The following extract is from the collection of short stories by Nadine Gordimer called ”Comrades”. In the story, a white liberal woman befriends black protestors and provides them with food. However, it was unusual to have this kind of friendship during the Apartheid system where the whites and the Coloureds were segregated. The title ”Comrades” is ironic as the friendship between those two races, Europeans and Africans, was forbidden during the Apartheid system. Nevertheless, in this extract, Gordimer portrays the friendship between the white liberal woman and a group of Black youngsters, though it is uneasy at first.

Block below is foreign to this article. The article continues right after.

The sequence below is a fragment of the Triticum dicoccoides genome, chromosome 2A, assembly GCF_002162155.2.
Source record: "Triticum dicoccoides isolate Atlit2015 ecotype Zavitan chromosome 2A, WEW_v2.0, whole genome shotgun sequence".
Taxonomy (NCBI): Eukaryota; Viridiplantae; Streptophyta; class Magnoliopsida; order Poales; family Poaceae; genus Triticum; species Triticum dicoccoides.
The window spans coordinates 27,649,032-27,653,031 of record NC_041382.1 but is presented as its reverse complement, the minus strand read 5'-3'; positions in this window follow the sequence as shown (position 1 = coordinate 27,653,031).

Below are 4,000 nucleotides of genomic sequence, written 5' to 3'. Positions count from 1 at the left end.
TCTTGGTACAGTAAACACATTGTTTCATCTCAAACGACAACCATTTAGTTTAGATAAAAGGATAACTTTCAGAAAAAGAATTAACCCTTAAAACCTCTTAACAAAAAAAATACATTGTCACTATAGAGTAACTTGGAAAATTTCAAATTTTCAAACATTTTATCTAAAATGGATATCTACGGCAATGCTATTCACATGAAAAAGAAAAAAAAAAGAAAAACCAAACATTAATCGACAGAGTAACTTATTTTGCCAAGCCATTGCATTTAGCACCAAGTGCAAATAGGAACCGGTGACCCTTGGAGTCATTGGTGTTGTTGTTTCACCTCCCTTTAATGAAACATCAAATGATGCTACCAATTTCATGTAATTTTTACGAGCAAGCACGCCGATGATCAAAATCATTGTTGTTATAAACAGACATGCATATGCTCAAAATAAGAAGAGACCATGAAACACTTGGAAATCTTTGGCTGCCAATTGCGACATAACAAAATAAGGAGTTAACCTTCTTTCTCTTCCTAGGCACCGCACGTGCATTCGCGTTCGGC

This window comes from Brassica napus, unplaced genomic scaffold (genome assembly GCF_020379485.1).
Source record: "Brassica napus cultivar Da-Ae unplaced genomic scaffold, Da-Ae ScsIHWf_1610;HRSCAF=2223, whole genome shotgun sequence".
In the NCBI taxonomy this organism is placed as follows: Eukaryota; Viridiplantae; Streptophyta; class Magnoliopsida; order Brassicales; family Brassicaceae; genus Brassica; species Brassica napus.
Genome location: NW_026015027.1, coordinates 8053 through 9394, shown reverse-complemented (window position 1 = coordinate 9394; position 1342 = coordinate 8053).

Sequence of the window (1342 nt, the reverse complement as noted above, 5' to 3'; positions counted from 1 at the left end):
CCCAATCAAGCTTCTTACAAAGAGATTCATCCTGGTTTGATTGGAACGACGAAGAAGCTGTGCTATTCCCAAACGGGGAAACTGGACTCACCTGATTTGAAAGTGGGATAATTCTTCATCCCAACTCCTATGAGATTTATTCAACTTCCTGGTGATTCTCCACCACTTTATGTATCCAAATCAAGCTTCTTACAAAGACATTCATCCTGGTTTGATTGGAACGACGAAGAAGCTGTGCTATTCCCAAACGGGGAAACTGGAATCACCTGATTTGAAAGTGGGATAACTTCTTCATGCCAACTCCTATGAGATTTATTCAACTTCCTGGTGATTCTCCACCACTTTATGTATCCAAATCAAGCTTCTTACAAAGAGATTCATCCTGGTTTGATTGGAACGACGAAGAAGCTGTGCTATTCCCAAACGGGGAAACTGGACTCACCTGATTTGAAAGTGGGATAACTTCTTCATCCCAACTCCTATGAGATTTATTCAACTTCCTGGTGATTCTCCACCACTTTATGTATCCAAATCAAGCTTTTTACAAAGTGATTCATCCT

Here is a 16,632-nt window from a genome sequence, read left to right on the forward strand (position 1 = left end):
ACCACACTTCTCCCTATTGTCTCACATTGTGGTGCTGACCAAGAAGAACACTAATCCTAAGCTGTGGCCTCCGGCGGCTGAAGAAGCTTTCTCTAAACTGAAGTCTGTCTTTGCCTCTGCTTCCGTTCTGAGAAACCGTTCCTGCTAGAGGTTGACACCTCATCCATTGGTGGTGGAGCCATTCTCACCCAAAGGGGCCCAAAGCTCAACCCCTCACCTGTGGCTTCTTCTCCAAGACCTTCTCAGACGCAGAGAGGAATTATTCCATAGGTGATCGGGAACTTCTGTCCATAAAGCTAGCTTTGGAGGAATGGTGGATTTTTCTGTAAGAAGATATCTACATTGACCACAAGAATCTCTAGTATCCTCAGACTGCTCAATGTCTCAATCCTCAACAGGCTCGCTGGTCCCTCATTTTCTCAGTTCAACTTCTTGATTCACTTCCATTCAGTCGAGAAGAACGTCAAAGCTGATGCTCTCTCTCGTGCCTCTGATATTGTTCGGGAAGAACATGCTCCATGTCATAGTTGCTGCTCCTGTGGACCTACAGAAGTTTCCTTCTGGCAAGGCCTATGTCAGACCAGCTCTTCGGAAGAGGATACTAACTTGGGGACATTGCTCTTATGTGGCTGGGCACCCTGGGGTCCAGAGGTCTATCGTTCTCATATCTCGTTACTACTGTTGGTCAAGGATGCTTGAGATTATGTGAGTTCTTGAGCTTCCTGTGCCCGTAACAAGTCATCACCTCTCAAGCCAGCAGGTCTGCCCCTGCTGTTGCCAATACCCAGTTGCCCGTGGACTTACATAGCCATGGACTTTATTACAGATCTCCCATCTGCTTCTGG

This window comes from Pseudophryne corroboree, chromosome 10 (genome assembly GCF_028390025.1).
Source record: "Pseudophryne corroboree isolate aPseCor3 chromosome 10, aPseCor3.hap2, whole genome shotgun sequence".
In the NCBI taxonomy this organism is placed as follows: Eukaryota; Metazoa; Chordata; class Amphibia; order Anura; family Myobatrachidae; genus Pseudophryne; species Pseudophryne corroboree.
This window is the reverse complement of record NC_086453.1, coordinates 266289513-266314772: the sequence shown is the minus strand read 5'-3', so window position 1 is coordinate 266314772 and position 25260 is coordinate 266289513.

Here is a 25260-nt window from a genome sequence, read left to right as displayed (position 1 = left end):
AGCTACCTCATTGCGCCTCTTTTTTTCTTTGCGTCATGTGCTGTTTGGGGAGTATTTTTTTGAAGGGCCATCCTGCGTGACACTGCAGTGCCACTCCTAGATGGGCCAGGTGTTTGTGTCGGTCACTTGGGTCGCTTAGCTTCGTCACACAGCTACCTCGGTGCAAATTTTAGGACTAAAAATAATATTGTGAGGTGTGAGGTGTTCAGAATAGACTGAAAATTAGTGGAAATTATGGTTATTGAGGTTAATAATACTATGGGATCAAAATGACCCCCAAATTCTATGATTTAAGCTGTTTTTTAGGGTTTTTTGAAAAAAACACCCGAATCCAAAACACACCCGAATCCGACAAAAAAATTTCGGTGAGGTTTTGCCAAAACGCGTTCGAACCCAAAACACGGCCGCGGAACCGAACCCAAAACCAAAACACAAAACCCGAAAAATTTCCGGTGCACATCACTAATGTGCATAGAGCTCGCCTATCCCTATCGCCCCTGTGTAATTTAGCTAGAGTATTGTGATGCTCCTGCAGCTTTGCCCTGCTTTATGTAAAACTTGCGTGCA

Gordimer’s description of the young men clashes with the description of the white liberal woman. The author highlights the contrast between the European and African cultural backgrounds through contrasting language and diction. The men are presented as hungry, “they are stacking their plates and cups,” suggesting they lack basic commodities in contrast to the woman’s wealthy house, which has a symbolic significance as the Blacks were stripped off not only of essential human rights such as education, “they are children…for whom the school is a battleground”, but also wealth creating an inequality in the South African society.